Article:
In addition, Zambia’s ability to tap foreign investors on a significant scale in the local market was predicated on events that were out of its control — macroeconomic outlook improvement, elections, historic SDR allocation — which means that other countries undergoing a restructuring could instead end up saddling their domestic banking system with government debt.
Furthermore, it is not totally clear that volatile portfolio inflows in the domestic debt market are the adequate source of financing for countries in the wake of a sovereign default, as opposed to cheaper long-term concessional financing which can better anchor the recovery. And indeed, these NRH would come back to bite.
Blurred lines between domestic and external debt
When the IMF program was approved in September 2022 and restructuring negotiations started, Zambia’s authorities made it clear from the start that they would exclude local-currency debt from the restructuring altogether, out of concerns for financial stability in the domestic banking sector. As the IMF duly noted in the 2022 staff report:
Given the material spillover risks, the authorities intend to exclude domestically-issued debt from the restructuring perimeter. Domestically-issued debt accounts for 48 percent of GDP and represents the most significant source of budget financing in the near to medium term. While non-residents hold about 26 percent of this stock, the Zambian financial sector holds the bulk. In particular, these securities account for almost one third of banking sector assets (or about 12 percent of GDP). Therefore, any restructuring of this debt could trigger significant financial instability, potentially requiring public resources to support the sector. It would also raise broader economic risks by weakening market and business confidence, triggering capital outflows, and reducing the private sector’s access to finance.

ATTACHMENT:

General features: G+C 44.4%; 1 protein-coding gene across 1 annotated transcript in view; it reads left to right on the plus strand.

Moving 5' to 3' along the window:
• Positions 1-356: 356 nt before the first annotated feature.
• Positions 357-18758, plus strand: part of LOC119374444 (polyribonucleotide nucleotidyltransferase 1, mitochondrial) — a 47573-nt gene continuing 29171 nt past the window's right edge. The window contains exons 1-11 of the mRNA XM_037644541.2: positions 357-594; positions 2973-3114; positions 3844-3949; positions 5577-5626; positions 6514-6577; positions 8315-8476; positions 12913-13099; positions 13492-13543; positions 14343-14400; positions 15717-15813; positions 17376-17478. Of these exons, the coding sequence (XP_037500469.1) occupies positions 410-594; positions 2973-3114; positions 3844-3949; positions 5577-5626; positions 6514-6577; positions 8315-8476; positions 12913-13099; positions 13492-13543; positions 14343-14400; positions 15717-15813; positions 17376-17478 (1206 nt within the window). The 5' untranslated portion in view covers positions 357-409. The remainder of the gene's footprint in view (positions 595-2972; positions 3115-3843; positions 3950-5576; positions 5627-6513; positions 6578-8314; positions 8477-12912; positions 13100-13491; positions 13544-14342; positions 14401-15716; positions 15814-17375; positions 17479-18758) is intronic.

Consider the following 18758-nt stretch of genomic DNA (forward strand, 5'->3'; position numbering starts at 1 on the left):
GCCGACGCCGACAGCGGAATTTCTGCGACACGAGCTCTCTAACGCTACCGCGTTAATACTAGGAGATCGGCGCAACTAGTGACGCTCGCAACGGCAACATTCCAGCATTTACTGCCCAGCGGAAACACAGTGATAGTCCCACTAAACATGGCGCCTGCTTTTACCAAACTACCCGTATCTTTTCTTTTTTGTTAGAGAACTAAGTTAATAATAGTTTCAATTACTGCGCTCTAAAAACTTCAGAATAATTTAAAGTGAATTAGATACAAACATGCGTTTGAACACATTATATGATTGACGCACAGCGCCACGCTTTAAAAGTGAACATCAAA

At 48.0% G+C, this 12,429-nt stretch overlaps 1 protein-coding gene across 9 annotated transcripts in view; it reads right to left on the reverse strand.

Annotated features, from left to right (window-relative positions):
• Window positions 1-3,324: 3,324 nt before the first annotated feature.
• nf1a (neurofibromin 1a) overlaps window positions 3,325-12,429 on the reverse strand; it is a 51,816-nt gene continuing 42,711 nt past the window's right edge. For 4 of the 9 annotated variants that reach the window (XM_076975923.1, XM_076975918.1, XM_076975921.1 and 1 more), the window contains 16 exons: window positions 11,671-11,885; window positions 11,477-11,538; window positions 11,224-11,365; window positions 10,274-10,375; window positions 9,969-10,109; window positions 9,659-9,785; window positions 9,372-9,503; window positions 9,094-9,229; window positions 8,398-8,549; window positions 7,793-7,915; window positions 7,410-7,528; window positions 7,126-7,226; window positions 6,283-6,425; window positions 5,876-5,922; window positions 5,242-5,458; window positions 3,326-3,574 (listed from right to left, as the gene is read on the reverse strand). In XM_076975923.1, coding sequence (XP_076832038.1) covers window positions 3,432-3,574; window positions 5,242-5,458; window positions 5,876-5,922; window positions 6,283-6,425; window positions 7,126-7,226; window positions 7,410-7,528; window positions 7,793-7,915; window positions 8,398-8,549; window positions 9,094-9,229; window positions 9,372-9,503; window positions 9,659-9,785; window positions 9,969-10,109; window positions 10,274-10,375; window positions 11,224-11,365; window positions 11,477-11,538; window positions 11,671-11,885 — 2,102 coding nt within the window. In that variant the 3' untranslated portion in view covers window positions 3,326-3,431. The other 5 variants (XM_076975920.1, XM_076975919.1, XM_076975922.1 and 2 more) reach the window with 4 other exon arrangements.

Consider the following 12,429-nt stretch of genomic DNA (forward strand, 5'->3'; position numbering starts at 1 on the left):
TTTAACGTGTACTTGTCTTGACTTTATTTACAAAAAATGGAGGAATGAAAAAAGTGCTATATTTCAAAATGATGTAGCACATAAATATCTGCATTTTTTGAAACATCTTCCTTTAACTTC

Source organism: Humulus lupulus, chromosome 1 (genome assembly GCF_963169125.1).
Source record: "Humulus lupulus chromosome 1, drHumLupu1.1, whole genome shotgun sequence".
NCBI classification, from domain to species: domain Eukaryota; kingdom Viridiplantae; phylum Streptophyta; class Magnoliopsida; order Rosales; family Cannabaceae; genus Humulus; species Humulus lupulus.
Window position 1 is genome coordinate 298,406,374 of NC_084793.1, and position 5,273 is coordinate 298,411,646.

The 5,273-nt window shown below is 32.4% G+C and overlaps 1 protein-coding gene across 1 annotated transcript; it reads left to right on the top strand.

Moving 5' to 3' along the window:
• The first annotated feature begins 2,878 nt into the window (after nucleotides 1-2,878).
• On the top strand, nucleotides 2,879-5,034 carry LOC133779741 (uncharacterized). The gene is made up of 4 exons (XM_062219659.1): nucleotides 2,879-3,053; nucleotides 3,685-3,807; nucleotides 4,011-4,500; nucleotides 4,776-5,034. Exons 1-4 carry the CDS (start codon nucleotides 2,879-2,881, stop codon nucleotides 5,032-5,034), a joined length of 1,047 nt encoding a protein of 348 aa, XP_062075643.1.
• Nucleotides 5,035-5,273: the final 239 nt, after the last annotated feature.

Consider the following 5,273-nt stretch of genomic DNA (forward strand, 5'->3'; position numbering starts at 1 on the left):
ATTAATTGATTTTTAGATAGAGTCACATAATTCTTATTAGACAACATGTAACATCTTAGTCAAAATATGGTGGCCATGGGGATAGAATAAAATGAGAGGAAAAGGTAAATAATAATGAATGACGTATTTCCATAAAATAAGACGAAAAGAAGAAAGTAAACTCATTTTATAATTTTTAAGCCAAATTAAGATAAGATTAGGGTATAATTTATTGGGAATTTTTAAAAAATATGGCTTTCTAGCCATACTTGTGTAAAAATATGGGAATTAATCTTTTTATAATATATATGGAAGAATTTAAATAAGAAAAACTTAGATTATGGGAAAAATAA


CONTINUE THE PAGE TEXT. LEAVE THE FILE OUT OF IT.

However, the IMF’s DSA for Zambia is conducted according to the model for low-income countries (LIC-DSF), based on a residency criterion — as opposed to currency. This meant all the local-currency debt held by non-resident had to be included in the external debt stock, creating a sharp discrepancy between the scope of the DSA and that of the restructuring. NRH were estimated by the IMF at $3.2 billion in face value, as big as the outstanding stock of Eurobonds.
Heres the external debt breakdown from the IMF 2022 staff report:
This decision was bound to create inter-creditor tensions: the definition of the restructuring envelope from the IMF’s DSA is a zero-sum game, meaning any increase in non-restructurable debt in the external debt stock automatically translates in additional debt relief requirements from other creditors — namely official bilateral creditors and Eurobond holders.